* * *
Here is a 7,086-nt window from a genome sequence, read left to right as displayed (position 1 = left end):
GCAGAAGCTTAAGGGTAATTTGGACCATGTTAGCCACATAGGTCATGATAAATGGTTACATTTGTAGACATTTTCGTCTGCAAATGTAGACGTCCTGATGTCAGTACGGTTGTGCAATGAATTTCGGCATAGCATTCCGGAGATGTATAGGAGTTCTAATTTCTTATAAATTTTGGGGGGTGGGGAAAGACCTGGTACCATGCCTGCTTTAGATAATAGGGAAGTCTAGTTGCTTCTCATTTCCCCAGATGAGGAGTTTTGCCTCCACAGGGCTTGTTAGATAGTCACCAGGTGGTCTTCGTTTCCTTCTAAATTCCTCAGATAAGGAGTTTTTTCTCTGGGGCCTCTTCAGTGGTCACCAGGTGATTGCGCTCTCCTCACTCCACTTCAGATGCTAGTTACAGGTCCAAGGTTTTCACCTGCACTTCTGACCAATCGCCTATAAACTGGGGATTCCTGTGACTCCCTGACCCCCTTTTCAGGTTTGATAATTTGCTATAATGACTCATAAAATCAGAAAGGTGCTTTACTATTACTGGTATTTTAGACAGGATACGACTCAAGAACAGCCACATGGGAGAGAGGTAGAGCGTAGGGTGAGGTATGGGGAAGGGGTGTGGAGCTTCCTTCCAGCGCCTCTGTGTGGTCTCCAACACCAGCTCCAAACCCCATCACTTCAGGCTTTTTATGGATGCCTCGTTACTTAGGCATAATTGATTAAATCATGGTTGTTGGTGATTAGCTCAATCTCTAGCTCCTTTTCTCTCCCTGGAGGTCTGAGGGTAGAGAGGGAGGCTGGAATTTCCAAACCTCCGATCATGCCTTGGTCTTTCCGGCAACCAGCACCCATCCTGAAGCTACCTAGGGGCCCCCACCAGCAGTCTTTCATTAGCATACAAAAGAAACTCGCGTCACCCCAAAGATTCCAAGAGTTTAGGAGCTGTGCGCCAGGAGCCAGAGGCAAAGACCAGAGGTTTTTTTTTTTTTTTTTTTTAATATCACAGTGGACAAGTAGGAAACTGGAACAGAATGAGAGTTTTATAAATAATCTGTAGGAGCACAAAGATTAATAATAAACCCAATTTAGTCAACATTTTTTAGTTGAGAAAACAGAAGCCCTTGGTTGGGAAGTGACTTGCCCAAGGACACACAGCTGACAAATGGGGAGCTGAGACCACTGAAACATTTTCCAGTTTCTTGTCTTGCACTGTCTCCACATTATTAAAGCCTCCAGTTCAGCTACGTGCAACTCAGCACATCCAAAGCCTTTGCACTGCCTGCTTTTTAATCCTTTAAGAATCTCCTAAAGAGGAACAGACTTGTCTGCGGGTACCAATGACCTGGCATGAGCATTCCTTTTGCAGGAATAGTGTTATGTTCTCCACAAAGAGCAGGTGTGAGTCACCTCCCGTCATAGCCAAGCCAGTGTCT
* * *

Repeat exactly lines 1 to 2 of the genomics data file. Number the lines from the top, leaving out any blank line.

Here is a 7,086-nt window from a genome sequence, read left to right as displayed (position 1 = left end):
GCAGAAGCTTAAGGGTAATTTGGACCATGTTAGCCACATAGGTCATGATAAATGGTTACATTTGTAGACATTTTCGTCTGCAAATGTAGACGTCCTGATGTCAGTACGGTTGTGCAATGAATTTCGGCATAGCATTCCGGAGATGTATAGGAGTTCTAATTTCTTATAAATTTTGGGGGGTGGGGAAAGACCTGGTACCATGCCTGCTTTAGATAATAGGGAAGTCTAGTTGCTTCTCATTTCCCCAGATGAGGAGTTTTGCCTCCACAGGGCTTGTTAGATAGTCACCAGGTGGTCTTCGTTTCCTTCTAAATTCCTCAGATAAGGAGTTTTTTCTCTGGGGCCTCTTCAGTGGTCACCAGGTGATTGCGCTCTCCTCACTCCACTTCAGATGCTAGTTACAGGTCCAAGGTTTTCACCTGCACTTCTGACCAATCGCCTATAAACTGGGGATTCCTGTGACTCCCTGACCCCCTTTTCAGGTTTGATAATTTGCTATAATGACTCATAAAATCAGAAAGGTGCTTTACTATTACTGGTATTTTAGACAGGATACGACTCAAGAACAGCCACATGGGAGAGAGGTAGAGCGTAGGGTGAGGTATGGGGAAGGGGTGTGGAGCTTCCTTCCAGCGCCTCTGTGTGGTCTCCAACACCAGCTCCAAACCCCATCACTTCAGGCTTTTTATGGATGCCTCGTTACTTAGGCATAATTGATTAAATCATGGTTGTTGGTGATTAGCTCAATCTCTAGCTCCTTTTCTCTCCCTGGAGGTCTGAGGGTAGAGAGGGAGGCTGGAATTTCCAAACCTCCGATCATGCCTTGGTCTTTCCGGCAACCAGCACCCATCCTGAAGCTACCTAGGGGCCCCCACCAGCAGTCTTTCATTAGCATACAAAAGAAACTCGCGTCACCCCAAAGATTCCAAGAGTTTAGGAGCTGTGCGCCAGGAGCCAGAGGCAAAGACCAGAGGTTTTTTTTTTTTTTTTTTTTAATATCACAGTGGACAAGTAGGAAACTGGAACAGAATGAGAGTTTTATAAATAATCTGTAGGAGCACAAAGATTAATAATAAACCCAATTTAGTCAACATTTTTTAGTTGAGAAAACAGAAGCCCTTGGTTGGGAAGTGACTTGCCCAAGGACACACAGCTGACAAATGGGGAGCTGAGACCACTGAAACATTTTCCAGTTTCTTGTCTTGCACTGTCTCCACATTATTAAAGCCTCCAGTTCAGCTACGTGCAACTCAGCACATCCAAAGCCTTTGCACTGCCTGCTTTTTAATCCTTTAAGAATCTCCTAAAGAGGAACAGACTTGTCTGCGGGTACCAATGACCTGGCATGAGCATTCCTTTTGCAGGAATAGTGTTATGTTCTCCACAAAGAGCAGGTGTGAGTCACCTCCCGTCATAGCCAAGCCAGTGTCT